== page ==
Senate President Kevin Meyer, R-Anchorage, watches a vote on an amendment to SB 30, a bill to regulate marijuana, at the Capitol at the Capitol in Juneau, Alaska, on Monday, March 30, 2015. Senators voted 17-3 to pass the bill, which outlines crimes for possessing more than 1 ounce of marijuana, the threshold voters approved last November for personal use by adults.

Senate President Kevin Meyer, R-Anchorage, watches a vote on an amendment to SB 30, a bill to regulate marijuana, at the Capitol at the Capitol in Juneau, Alaska, on Monday, March 30, 2015. Senators voted 17-3 to pass the bill, which outlines crimes for possessing more than 1 ounce of marijuana, the threshold voters approved last November for personal use by adults.

Lawmakers approve new marijuana control board

  • By Molly Dischner
  • Monday, April 20, 2015 11:26am
  • News

JUNEAU, Alaska (AP) — Alaska lawmakers have approved creation of a marijuana board to write regulations for the new industry.

The state Senate on Saturday voted in favor of the bill proposed by Gov. Bill Walker to create a new marijuana control board, and the House on Sunday agreed with the version of the bill passed in the Senate.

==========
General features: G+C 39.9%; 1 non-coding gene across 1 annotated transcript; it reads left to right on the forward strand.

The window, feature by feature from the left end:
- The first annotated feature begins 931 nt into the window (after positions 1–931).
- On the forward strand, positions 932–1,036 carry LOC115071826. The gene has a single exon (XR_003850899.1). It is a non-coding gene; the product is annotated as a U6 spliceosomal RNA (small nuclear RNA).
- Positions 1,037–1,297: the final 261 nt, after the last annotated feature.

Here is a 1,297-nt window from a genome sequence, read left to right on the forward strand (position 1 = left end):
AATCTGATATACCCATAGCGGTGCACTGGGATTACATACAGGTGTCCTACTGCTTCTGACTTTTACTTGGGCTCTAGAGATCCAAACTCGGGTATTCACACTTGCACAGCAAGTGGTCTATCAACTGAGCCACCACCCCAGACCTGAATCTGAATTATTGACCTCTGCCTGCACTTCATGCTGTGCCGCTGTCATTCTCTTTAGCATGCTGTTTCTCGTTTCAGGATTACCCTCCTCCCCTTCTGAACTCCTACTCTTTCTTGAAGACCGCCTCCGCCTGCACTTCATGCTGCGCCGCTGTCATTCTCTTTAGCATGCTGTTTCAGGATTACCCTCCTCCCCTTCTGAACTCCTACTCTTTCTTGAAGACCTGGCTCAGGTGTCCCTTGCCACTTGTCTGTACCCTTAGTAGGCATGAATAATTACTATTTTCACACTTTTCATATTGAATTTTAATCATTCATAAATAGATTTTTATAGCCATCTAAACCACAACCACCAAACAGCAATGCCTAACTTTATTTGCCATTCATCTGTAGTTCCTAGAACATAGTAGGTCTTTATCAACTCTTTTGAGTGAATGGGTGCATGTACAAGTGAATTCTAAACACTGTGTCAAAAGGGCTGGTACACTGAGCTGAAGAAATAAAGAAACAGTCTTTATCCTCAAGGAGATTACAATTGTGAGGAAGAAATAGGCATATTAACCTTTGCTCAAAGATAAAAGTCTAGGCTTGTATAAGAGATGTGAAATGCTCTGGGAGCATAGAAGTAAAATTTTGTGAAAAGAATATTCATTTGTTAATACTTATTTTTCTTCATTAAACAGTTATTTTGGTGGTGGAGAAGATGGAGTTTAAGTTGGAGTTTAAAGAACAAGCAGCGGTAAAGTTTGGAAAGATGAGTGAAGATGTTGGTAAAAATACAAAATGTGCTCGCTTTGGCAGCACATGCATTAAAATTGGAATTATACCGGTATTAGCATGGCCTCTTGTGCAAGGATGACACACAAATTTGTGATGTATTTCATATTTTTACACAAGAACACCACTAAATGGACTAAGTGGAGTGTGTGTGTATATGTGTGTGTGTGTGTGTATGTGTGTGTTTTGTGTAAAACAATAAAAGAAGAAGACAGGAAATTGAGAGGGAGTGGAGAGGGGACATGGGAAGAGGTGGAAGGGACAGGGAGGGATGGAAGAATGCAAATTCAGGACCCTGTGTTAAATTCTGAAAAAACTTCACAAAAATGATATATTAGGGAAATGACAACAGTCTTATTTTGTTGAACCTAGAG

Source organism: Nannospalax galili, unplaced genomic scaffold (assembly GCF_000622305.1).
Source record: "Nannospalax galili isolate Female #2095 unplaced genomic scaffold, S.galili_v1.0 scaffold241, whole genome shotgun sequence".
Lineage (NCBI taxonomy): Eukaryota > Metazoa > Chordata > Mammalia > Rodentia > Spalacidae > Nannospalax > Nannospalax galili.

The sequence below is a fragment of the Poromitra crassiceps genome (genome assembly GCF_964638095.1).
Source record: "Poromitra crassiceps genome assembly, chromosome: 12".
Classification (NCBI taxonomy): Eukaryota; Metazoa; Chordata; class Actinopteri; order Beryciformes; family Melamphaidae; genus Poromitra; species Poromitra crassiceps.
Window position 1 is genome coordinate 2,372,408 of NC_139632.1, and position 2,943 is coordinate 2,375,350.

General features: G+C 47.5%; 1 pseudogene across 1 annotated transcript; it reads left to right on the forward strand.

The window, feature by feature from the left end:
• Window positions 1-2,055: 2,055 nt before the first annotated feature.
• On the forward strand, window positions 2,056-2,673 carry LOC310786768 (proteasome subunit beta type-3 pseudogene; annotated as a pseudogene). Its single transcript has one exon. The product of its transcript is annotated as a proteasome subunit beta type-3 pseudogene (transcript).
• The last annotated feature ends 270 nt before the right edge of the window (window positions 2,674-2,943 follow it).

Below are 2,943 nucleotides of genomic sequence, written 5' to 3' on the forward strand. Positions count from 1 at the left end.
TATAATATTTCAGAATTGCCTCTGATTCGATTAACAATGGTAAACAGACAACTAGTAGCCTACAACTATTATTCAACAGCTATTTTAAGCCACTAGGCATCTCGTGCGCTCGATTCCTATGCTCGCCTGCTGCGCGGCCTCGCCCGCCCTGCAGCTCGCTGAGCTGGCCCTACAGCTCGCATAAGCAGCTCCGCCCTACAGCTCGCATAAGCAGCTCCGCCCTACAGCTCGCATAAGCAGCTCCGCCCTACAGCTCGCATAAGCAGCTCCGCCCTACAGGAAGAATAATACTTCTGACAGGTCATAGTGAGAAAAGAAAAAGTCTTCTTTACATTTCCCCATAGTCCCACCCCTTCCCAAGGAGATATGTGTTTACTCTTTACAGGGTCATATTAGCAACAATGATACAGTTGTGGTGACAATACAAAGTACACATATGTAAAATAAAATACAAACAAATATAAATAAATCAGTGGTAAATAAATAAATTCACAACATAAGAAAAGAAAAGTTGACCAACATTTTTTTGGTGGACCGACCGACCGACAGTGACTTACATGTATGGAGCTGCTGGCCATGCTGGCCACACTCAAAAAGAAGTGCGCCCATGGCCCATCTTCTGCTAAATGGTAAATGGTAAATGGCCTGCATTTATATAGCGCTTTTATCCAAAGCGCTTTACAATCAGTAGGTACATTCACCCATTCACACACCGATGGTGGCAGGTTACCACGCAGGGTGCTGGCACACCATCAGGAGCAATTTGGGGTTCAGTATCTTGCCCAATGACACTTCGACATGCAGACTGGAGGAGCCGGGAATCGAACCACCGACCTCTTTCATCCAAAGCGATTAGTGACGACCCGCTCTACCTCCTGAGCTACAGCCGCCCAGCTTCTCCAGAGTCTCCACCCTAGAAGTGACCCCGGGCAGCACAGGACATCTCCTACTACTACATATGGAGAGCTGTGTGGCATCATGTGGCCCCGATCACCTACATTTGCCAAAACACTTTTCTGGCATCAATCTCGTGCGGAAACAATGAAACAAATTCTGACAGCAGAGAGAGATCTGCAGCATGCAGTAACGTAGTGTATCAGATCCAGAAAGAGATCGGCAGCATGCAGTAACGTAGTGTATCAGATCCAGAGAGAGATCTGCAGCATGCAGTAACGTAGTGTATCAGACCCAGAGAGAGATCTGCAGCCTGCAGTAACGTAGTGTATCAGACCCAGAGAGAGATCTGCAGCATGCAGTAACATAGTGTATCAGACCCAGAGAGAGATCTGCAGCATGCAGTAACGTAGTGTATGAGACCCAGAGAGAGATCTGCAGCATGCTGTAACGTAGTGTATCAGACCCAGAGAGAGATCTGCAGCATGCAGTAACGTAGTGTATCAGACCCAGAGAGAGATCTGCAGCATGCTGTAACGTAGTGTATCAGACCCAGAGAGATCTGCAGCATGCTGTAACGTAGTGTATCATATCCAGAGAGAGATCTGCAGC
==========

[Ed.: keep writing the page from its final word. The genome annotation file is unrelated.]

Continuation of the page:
When voters legalized limited recreational marijuana in November, they also directed either the state alcohol board or a new marijuana board to develop regulations for commercial and retail marijuana cultivation and sales.

The five-member board will share resources and staff with the state Alcoholic Beverage Control Board, and include representation from rural Alaska, the public health and safety sectors, and the new industry.

The bill included a $1.5 million fiscal note to fund the board.

Cynthia Franklin, the executive director of the alcohol board, has said that the marijuana control board was the most needed marijuana bill this session because it would provide funding for the rulemaking process.

Legislators also worked on several other marijuana bills this session, including one that would clarify municipalities’ role in regulating marijuana. That was referred back to the Senate Rules Committee late Sunday when it was up for reconsideration, after failing in a 10-10 vote on Saturday.

That bill would also limit how many marijuana plants could be grown in one household, which Franklin has said would provide a more clear line between personal use and commercial growing operations.

 

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